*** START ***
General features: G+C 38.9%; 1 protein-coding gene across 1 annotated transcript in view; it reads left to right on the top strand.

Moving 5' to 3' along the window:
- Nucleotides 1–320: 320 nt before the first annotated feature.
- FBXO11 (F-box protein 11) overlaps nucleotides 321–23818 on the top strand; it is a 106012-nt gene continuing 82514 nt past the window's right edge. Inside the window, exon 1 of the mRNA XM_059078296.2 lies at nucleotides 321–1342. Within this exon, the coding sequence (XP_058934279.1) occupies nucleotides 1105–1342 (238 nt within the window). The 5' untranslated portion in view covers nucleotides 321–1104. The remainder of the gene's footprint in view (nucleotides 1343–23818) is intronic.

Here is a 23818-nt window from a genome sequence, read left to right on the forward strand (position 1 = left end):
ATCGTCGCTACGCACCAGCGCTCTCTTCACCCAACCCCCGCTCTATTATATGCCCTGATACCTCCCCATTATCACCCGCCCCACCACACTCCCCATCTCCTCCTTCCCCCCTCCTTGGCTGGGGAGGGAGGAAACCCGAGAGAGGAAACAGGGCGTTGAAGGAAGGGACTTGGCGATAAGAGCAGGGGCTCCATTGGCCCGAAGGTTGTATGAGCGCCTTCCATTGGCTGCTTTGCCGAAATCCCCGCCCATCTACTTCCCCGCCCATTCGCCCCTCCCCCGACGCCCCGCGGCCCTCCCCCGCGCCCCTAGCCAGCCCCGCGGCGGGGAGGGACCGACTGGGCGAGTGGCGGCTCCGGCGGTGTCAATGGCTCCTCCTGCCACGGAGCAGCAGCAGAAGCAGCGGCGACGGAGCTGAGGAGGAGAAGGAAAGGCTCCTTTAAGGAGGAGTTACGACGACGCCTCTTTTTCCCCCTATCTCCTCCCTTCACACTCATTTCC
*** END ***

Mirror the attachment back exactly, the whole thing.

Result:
General features: G+C 38.9%; 1 protein-coding gene across 1 annotated transcript in view; it reads left to right on the top strand.

Moving 5' to 3' along the window:
- Nucleotides 1–320: 320 nt before the first annotated feature.
- FBXO11 (F-box protein 11) overlaps nucleotides 321–23818 on the top strand; it is a 106012-nt gene continuing 82514 nt past the window's right edge. Inside the window, exon 1 of the mRNA XM_059078296.2 lies at nucleotides 321–1342. Within this exon, the coding sequence (XP_058934279.1) occupies nucleotides 1105–1342 (238 nt within the window). The 5' untranslated portion in view covers nucleotides 321–1104. The remainder of the gene's footprint in view (nucleotides 1343–23818) is intronic.

Here is a 23818-nt window from a genome sequence, read left to right on the forward strand (position 1 = left end):
ATCGTCGCTACGCACCAGCGCTCTCTTCACCCAACCCCCGCTCTATTATATGCCCTGATACCTCCCCATTATCACCCGCCCCACCACACTCCCCATCTCCTCCTTCCCCCCTCCTTGGCTGGGGAGGGAGGAAACCCGAGAGAGGAAACAGGGCGTTGAAGGAAGGGACTTGGCGATAAGAGCAGGGGCTCCATTGGCCCGAAGGTTGTATGAGCGCCTTCCATTGGCTGCTTTGCCGAAATCCCCGCCCATCTACTTCCCCGCCCATTCGCCCCTCCCCCGACGCCCCGCGGCCCTCCCCCGCGCCCCTAGCCAGCCCCGCGGCGGGGAGGGACCGACTGGGCGAGTGGCGGCTCCGGCGGTGTCAATGGCTCCTCCTGCCACGGAGCAGCAGCAGAAGCAGCGGCGACGGAGCTGAGGAGGAGAAGGAAAGGCTCCTTTAAGGAGGAGTTACGACGACGCCTCTTTTTCCCCCTATCTCCTCCCTTCACACTCATTTCC